Bad Queers: LGBT People and the Carceral State in Modern America

Scott De Orio, Northwestern University

My presentation examines the history of what I call the war on sex offenders—an American campaign against sex crime that began in the 1930s—and argues that that war produced, criminalized, and hierarchized multiple new LGBT legal subjects during the pivotal era of the long 1970s. While historians have examined the policing of multiple queer behaviors in the early twentieth century, their examinations of the post-1945 period have been concerned primarily with the consolidation of a starker social and legal binary between homo- and heterosexuality. The closer their narratives get to the present, the most stigmatized “bad” queers become more and more tangential. At least in part, this has been because historians have been under the same pressure as LGBT activists to distance LGBT identity from the stigma of sexual “deviance” in order to promote the political project of LGBT rights. Writing “bad” queers into historical narratives about the late twentieth century reveals their centrality to the trajectory of LGBT politics and rights, and ultimately the expansion of the carceral state. In making this argument, I am engaging the archive of 1970s social movements of youth and minor-attracted people—found among other places in the pages of periodicals such as the *Gay Community News,* the *Advocate,* the newsletter of the North American Man-Boy Love Association (NAMBLA), and *Pan.* These materials have been underutilized by LGBTQ historians, probably because it has been especially controversial to count minor-attracted people among the legitimate subjects of queer history. Yet as these archives reveal, in the long 1970s political struggles over youth sexuality and minor attraction were a particularly salient historical episode that helped facilitate the decline of the LGBT movement’s defense of the most stigmatized bad queers.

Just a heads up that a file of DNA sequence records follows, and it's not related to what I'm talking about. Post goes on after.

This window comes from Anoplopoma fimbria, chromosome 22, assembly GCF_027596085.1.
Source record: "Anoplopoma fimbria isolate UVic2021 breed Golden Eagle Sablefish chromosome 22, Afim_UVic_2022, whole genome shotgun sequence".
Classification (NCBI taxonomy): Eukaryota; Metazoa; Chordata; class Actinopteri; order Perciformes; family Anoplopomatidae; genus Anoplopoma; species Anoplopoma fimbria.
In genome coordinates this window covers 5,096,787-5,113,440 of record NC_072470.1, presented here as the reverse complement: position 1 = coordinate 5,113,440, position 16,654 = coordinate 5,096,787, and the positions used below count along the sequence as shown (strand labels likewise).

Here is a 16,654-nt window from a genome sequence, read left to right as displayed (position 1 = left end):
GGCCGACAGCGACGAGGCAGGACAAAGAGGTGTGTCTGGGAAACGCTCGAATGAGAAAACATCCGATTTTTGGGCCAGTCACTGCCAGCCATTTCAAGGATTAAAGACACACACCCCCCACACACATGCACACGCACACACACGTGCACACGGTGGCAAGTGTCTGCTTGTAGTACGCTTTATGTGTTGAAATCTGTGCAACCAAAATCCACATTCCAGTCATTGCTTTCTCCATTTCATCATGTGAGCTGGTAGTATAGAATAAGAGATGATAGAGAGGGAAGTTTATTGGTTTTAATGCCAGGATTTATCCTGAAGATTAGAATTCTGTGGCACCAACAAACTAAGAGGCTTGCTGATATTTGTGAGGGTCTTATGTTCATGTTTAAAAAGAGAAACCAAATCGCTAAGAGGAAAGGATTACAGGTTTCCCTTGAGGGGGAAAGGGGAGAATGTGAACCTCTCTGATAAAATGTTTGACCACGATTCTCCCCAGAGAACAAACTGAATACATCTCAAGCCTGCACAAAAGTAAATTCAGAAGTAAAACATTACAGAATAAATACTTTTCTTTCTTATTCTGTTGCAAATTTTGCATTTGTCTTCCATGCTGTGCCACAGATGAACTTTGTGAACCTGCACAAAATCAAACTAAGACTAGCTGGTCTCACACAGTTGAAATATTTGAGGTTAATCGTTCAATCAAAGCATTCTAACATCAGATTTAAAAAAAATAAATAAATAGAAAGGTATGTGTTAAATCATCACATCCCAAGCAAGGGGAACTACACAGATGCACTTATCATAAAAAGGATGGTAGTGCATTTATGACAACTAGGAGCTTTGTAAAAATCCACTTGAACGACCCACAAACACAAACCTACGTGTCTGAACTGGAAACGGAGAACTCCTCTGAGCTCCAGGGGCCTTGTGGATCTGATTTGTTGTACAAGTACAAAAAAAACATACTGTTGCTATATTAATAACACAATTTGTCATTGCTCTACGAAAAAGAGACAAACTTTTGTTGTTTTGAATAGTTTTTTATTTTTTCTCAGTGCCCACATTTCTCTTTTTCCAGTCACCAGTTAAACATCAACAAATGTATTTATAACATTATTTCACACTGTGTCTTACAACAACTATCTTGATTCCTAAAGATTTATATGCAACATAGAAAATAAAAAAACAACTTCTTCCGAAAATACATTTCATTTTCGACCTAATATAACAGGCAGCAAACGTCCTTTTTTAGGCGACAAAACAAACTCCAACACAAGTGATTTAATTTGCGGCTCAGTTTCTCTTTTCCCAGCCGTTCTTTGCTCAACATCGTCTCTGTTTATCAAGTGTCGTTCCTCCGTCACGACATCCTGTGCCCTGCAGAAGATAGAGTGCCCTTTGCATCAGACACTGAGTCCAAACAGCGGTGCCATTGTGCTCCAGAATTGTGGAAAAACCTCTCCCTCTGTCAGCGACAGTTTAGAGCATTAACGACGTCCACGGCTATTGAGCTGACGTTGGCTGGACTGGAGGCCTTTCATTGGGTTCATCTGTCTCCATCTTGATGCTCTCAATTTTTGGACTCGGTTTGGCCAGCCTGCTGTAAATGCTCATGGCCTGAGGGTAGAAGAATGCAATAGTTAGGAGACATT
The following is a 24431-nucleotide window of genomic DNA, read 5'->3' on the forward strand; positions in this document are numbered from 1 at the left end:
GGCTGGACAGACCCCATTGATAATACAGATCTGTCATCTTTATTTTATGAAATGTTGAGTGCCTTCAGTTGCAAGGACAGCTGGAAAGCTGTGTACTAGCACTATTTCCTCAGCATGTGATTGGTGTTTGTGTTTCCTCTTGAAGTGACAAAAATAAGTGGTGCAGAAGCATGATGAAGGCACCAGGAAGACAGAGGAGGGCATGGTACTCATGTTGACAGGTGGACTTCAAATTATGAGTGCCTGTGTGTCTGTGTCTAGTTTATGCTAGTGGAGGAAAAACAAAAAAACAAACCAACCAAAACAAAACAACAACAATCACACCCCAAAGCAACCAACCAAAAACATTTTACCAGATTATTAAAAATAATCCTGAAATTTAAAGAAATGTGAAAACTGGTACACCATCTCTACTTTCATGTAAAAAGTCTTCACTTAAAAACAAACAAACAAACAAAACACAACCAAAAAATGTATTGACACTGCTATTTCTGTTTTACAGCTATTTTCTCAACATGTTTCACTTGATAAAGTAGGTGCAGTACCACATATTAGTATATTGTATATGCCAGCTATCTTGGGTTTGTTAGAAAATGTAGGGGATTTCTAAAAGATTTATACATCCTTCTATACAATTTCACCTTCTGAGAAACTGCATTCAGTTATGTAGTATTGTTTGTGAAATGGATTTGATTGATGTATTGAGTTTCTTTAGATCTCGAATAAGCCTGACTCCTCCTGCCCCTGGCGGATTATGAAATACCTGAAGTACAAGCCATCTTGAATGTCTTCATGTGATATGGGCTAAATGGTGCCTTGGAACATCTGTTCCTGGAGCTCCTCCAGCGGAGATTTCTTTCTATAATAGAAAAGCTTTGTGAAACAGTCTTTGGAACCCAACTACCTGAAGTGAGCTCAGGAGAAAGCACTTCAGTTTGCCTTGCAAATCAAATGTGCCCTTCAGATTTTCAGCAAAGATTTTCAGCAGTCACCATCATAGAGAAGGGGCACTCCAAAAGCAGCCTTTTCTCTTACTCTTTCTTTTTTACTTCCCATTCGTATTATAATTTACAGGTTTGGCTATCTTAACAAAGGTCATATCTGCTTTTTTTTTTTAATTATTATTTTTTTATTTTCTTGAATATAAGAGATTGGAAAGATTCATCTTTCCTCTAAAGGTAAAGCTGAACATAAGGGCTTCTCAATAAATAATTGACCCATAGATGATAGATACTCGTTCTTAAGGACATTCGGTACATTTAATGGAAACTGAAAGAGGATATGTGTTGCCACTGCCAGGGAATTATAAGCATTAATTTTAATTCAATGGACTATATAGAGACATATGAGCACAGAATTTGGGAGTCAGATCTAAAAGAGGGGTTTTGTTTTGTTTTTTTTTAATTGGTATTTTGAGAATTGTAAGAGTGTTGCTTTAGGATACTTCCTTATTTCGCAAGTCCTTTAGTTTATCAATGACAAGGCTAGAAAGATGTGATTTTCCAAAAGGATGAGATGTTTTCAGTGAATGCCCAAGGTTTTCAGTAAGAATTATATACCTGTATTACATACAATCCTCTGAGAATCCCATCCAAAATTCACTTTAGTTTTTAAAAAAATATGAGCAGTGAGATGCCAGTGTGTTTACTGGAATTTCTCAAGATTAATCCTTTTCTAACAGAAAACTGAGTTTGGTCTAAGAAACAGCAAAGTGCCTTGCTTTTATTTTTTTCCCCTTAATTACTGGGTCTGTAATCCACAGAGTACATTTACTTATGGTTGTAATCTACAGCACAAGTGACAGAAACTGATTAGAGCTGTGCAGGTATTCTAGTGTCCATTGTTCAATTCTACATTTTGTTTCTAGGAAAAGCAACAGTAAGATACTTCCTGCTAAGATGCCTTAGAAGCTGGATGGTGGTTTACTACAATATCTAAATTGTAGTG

No extended abstract or paper available

 Presented in Session 123. Divining Desires through Institutions: The Possibilities and Limits of Data